The majority of employers I work with have the employees pay some portion of the premium for their Employee Benefit Plan. Other than sharing the cost of the benefit plan, there are some tax advantages for Employees. If an employee pays 100% of the premium for the Pooled Benefits, with After Tax Dollars, the benefits will be Non-Taxable upon claim. The Pooled Benefits are as follows:
- Dependent Life,
- Critical Illness,
- Short Term Disability, and
- Long Term Disability.
These are the benefits we call, true insurance. Unless you are a large employer with several hundred employees, you are not, what we call Experience Rated for these benefits. Factors that do impact on the rates include:
- Age of members – The cost of the benefit usually increases as the member’s age increases.
- Male/Female Mix – The cost of life insurance is generally higher for males than females while the cost of loss of income and health insurance is higher for females than males.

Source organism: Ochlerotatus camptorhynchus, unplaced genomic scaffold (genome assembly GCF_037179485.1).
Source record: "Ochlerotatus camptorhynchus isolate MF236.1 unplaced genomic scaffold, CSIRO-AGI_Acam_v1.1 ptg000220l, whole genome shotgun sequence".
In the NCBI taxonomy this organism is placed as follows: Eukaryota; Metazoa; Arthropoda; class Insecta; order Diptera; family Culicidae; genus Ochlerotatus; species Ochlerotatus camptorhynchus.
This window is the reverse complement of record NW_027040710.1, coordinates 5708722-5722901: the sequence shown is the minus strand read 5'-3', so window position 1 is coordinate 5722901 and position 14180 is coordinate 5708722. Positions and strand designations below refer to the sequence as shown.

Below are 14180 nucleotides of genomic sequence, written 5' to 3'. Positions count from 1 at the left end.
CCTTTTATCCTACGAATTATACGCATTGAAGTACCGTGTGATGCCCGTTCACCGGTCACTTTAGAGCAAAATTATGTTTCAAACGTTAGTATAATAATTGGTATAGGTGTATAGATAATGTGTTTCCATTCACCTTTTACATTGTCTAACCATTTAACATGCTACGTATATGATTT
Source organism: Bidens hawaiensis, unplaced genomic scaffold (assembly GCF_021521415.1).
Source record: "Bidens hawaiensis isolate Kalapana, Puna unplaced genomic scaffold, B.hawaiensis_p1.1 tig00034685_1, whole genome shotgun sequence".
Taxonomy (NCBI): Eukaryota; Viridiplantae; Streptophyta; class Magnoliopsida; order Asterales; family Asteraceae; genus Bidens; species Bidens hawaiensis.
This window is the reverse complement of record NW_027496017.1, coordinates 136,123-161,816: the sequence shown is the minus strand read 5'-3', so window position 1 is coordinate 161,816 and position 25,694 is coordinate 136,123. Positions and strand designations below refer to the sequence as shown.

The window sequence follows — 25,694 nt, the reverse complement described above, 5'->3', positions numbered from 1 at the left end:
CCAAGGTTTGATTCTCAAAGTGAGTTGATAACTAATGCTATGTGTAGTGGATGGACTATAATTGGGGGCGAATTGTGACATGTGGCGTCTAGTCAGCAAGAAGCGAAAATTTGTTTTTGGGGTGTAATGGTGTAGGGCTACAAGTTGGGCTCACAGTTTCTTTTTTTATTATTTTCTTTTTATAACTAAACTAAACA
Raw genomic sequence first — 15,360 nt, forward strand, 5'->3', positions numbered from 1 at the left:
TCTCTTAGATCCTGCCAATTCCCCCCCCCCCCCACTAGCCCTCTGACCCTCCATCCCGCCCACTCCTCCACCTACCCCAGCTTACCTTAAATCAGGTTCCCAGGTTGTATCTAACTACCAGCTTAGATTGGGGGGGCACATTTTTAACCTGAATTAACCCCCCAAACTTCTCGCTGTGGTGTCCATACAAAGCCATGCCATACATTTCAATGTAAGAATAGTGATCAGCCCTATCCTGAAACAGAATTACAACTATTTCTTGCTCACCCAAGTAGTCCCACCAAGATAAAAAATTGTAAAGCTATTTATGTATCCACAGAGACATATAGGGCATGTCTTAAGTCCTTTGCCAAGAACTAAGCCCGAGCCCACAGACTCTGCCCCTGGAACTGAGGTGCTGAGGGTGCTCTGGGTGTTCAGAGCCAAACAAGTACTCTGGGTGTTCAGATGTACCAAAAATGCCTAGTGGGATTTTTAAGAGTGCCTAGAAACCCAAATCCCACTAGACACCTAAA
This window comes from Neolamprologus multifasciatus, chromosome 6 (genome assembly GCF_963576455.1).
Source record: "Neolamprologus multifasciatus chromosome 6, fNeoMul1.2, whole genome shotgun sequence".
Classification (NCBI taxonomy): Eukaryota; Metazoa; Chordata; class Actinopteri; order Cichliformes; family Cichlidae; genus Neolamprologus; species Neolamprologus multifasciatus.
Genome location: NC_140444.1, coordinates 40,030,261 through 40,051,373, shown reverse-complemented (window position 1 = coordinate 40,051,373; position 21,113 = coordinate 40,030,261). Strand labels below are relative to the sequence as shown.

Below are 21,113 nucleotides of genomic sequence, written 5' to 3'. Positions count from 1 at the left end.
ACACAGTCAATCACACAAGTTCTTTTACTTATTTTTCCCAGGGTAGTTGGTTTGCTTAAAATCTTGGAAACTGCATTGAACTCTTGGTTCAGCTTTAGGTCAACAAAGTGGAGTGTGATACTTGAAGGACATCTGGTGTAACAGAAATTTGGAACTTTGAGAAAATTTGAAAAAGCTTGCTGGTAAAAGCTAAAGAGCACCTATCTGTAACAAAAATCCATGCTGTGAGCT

- Benefit Level – The amount of benefit is used to calculate the expected claims for each member.
- Location – Mortality and disability rates vary in different geographic areas due to economic conditions or the availability of medical treatment.
- Occupation – More hazardous occupations create a higher risk of injury or death while occupations that are tedious or highly stressful may increase disability claims.
Should you have to claim on any of the above benefits, the payouts have the potential to be quite large and being able to receive them tax free is an advantage to the employees and/or their beneficiaries.
The Extended Health and Dental benefits, which are normally the more expensive benefits, can be paid by the Employer with before tax dollars and a write off to the business. Both the premium and the benefits received by employees are Non-Taxable to them.
Be careful if you are splitting the total premium 50/50 with your employees, Revenue Canada could look at the possibility the Pooled Premiums were paid 50% by the employer with before tax dollars. That would make these benefits taxable to employees at time of claim. It is always important to ensure that it is very clear what benefits the money from the employees is being used for.
The other area to review is how are your benefits handled at Maternity Leave of Absence? If an employer pays 100% of the Extended Health and Dental benefits and an employee waives their Pooled Benefits at time of leave, the Employer is still responsible for 100% of the Extended Health and Dental throughout the leave.
If you would like to review the options available to you and your employees, please contact Glendinning Insurance Services, Your Resource Specialist.